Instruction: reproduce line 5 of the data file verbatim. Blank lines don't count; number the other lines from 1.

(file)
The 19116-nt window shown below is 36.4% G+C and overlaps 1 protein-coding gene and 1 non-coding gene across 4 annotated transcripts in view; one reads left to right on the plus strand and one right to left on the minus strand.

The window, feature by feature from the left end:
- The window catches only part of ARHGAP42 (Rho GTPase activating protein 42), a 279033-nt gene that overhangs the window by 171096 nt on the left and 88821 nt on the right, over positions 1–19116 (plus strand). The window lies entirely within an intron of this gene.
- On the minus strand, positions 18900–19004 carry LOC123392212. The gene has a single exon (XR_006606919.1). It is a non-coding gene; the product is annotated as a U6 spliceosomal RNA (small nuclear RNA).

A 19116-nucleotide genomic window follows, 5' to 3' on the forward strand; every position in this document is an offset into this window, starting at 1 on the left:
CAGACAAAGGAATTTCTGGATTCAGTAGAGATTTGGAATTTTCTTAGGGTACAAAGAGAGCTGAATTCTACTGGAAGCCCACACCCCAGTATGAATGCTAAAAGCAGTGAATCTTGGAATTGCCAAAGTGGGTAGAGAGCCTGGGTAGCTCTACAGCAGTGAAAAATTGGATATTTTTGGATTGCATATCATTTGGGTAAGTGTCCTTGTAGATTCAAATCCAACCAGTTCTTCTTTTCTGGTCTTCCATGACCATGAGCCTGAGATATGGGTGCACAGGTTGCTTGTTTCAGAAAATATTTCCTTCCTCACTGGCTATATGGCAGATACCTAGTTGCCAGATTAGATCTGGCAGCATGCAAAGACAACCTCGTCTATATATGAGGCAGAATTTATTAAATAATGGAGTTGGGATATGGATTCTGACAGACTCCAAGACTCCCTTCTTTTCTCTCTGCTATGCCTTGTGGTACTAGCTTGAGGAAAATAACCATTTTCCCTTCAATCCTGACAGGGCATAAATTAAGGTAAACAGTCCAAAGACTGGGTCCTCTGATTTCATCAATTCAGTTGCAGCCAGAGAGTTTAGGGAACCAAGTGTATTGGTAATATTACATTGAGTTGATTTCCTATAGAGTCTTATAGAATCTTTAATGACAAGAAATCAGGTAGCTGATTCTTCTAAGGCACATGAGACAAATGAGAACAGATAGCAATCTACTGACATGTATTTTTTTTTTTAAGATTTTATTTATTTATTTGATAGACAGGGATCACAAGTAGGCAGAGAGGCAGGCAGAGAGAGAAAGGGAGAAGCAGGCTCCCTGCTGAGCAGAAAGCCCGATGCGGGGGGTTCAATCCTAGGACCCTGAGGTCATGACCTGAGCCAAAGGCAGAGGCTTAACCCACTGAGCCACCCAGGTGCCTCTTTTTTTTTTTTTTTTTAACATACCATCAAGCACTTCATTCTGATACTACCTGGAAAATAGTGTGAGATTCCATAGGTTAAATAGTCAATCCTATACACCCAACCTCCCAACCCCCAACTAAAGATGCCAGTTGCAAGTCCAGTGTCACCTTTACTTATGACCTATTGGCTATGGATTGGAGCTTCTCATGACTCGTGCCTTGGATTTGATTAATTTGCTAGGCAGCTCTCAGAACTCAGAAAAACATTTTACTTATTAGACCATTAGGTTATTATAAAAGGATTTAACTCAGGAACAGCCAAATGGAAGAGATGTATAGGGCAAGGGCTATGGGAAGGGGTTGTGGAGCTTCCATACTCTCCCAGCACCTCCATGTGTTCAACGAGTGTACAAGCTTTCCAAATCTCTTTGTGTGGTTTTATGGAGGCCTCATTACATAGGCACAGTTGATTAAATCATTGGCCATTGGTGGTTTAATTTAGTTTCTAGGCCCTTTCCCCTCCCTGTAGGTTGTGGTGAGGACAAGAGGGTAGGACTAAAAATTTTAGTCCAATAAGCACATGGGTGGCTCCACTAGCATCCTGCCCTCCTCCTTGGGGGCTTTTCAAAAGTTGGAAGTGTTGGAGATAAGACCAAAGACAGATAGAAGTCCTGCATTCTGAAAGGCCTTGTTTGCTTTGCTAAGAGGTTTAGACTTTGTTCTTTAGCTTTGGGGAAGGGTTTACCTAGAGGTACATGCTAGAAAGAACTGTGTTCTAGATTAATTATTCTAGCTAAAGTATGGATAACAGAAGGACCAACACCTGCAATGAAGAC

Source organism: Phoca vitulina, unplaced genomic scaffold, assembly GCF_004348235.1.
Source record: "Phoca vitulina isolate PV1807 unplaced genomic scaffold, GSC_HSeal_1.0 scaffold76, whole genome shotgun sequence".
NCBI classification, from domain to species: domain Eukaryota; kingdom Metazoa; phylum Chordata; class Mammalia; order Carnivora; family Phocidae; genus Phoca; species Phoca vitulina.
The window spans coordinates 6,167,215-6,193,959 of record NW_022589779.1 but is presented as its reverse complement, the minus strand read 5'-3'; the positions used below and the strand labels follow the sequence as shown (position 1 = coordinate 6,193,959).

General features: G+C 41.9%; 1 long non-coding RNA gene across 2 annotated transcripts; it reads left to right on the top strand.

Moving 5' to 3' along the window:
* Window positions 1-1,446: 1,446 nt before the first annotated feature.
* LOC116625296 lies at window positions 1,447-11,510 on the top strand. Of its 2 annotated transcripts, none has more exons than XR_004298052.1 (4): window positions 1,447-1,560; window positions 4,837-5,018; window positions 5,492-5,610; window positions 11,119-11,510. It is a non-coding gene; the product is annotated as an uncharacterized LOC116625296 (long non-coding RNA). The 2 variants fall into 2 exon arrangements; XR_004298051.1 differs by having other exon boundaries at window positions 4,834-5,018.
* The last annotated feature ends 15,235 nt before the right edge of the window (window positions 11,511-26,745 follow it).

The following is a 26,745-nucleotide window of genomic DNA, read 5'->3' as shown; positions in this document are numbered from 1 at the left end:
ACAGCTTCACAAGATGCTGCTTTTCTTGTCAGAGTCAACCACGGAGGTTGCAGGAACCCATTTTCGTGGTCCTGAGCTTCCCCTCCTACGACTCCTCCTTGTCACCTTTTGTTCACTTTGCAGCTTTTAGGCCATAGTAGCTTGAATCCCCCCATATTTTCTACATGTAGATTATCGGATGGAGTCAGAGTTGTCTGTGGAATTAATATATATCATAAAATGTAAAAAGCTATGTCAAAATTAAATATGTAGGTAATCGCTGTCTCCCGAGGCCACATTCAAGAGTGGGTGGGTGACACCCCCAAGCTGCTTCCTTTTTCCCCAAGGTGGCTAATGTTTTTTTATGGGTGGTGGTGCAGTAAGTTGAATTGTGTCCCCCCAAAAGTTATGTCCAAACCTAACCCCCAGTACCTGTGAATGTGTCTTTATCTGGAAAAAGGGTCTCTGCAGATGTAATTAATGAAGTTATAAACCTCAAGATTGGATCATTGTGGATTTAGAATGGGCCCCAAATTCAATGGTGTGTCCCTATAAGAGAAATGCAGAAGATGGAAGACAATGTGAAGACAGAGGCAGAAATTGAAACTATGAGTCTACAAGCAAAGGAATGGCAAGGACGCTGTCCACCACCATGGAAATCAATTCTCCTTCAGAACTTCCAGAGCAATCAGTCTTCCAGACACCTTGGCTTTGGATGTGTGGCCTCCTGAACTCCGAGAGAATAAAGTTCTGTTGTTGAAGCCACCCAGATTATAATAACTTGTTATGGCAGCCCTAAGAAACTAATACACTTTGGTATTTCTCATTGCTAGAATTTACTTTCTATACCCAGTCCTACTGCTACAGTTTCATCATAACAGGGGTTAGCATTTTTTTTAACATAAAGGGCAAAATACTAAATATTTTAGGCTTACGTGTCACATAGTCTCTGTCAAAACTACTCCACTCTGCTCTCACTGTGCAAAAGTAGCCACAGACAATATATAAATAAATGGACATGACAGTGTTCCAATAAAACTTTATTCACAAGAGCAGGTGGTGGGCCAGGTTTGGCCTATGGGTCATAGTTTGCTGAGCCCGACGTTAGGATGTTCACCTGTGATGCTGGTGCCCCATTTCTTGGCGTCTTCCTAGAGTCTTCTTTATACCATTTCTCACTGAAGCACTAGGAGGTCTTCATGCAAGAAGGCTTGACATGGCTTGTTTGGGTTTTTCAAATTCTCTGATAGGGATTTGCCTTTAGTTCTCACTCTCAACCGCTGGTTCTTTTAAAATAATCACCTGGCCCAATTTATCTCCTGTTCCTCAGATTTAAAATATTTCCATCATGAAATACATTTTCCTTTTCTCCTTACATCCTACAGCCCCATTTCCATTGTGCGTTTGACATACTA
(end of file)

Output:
A 19116-nucleotide genomic window follows, 5' to 3' on the forward strand; every position in this document is an offset into this window, starting at 1 on the left: